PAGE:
Leading man Chadwick Boseman is known for being typecast in biopics (a bit of an oxymoron). He’s known for playing Jackie Robinson, James Brown and Thurgood Marshall. Here, he brings the charisma needed to do a biopic, and graces the screen with it. He doesn’t miss a single beat, whether it be dramatic or comic. He’s all at once suave, funny, likeable, questionable, dangerous and frankly, cool. He has swagger. Supporting him is a cast made up of Lupita Nyong’o, Daniel Kaluuya, Danai Gurira, Martin Freeman, Andy Serkis, Michael B. Jordan, Forest Whitaker, and Angela Bassett. There’s no overacting. There’s nothing but an incredible chemistry. Each cast member performs with a sense of urgency. Their passion for this project is apparent and it feeds into their performances. A special shout out to Michael B. Jordan, who plays a villain and doesn’t completely overdo it. Often times, we find ourselves wondering whether his intentions as the villain are actually malicious. Lupita Nyong’o and Danai Gurira serve as the backbone of this movie. Their gentle ferocity is strongly alluring and their stillness accentuates their beauty while simultaneously exuding great power. Your eyes will be glued to their performances.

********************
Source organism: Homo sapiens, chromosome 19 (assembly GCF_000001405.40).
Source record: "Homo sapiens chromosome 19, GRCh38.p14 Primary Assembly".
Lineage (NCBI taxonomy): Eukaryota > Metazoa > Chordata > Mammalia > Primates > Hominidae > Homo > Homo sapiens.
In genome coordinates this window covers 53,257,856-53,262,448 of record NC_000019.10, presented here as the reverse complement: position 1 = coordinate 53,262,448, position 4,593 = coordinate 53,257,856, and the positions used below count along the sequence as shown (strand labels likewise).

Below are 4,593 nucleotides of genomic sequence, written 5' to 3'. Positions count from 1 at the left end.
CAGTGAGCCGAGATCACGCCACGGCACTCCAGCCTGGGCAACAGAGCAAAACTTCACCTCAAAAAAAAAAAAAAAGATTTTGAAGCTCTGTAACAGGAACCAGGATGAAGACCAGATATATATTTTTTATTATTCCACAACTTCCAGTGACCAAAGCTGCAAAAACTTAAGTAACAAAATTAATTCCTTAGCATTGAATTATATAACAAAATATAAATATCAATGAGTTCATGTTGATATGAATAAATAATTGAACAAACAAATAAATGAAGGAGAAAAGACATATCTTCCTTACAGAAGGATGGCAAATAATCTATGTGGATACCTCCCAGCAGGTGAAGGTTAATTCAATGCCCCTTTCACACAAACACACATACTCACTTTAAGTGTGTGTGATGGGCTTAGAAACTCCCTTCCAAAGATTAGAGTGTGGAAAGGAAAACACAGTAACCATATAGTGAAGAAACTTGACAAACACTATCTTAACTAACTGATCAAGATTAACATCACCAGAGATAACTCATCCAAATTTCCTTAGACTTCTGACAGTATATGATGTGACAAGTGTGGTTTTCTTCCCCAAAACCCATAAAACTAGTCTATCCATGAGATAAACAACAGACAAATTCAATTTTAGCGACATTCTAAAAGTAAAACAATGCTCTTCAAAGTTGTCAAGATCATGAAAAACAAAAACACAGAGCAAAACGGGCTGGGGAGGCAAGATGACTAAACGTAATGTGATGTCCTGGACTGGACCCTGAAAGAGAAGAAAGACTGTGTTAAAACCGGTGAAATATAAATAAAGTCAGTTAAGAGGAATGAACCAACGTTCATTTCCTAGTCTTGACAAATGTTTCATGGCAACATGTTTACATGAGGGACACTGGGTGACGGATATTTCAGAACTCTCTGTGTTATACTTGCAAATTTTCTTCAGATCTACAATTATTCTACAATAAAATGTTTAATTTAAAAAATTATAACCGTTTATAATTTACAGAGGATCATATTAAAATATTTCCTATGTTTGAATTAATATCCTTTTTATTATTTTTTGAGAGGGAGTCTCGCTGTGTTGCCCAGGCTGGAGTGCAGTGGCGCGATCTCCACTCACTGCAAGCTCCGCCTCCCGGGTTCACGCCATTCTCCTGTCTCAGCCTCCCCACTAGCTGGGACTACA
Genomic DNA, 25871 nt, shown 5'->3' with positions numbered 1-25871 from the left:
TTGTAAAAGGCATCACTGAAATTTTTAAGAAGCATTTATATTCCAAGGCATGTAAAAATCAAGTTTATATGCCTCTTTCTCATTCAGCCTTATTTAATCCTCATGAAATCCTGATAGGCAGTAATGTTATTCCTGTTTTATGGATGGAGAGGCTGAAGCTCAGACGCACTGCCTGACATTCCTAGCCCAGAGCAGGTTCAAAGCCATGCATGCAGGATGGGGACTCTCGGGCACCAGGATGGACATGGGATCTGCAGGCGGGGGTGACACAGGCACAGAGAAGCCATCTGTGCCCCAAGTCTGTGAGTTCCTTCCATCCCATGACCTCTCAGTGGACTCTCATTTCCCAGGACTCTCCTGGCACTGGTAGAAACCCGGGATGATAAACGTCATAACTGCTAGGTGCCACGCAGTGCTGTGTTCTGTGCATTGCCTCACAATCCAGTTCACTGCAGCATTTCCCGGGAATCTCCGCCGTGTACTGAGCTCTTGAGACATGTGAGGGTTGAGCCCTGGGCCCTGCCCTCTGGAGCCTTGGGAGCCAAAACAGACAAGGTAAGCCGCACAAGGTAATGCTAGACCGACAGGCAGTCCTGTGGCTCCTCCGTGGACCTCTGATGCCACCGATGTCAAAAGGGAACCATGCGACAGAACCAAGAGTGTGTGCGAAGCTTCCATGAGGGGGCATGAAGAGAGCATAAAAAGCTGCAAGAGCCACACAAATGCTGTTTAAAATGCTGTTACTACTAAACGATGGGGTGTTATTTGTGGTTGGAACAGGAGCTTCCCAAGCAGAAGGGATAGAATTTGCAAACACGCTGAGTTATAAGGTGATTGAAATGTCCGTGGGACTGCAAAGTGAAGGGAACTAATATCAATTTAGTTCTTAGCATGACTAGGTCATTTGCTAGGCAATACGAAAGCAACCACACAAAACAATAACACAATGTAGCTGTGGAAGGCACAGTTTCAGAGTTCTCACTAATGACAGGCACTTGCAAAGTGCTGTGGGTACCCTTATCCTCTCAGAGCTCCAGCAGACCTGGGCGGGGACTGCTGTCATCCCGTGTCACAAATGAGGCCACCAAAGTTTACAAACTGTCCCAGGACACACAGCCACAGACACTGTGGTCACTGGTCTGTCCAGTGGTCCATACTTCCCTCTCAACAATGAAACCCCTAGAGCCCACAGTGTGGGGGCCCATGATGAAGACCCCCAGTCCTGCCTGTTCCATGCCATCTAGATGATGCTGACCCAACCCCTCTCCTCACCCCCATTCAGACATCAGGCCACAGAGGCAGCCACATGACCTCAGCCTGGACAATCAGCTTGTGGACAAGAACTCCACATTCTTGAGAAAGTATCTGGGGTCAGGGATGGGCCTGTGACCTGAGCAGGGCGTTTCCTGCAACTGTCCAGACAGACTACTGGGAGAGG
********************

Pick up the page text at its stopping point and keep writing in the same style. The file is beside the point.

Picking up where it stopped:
Ryan Coolger directs this film with confidence and gives it an indelible flavor. Every directorial choice is warranted, thought through, and well executed. His use of fluidity with the cinematography gives the movie its suave feeling, which makes the moments of stillness so powerful. And there are some very striking images in this movie. Coolger makes full use of the beautiful art direction and costume design without glamorizing the aesthetic. Some of the costumes in the movie are destined to be iconic, and I mean more than just Black Panther’s suit. Lupita Nyong’o is given costumes that could make her the Audrey Hepburn of the Marvel Universe. She wears her costumes with more than beauty and grace, but with total confidence. The sets and environments in the movie are more than attractive, they’re unique. The production design firmly sets us in Wakanda, and we don’t want to leave. Marry that with Marvel’s greatest costume designed movie, and the pure attractiveness of the movie is almost in itself worth the price of admission.       

The soundtrack is fantastic and helps push the film along. As a matter fact, to get back to the cultural impact the film has already made, the marketing campaign was brilliant. Kendrick Lamar, a major musician, produced and wrote an album inspired by and used in the film as a sort of companion piece – kind of like an opening act to a concert. It can be heard on Spotify and I highly recommend it, just as I highly recommend this movie. I give this film 5 out of 5 stars and recommend it for ages 10 to 18. It can be seen at a local theater near you.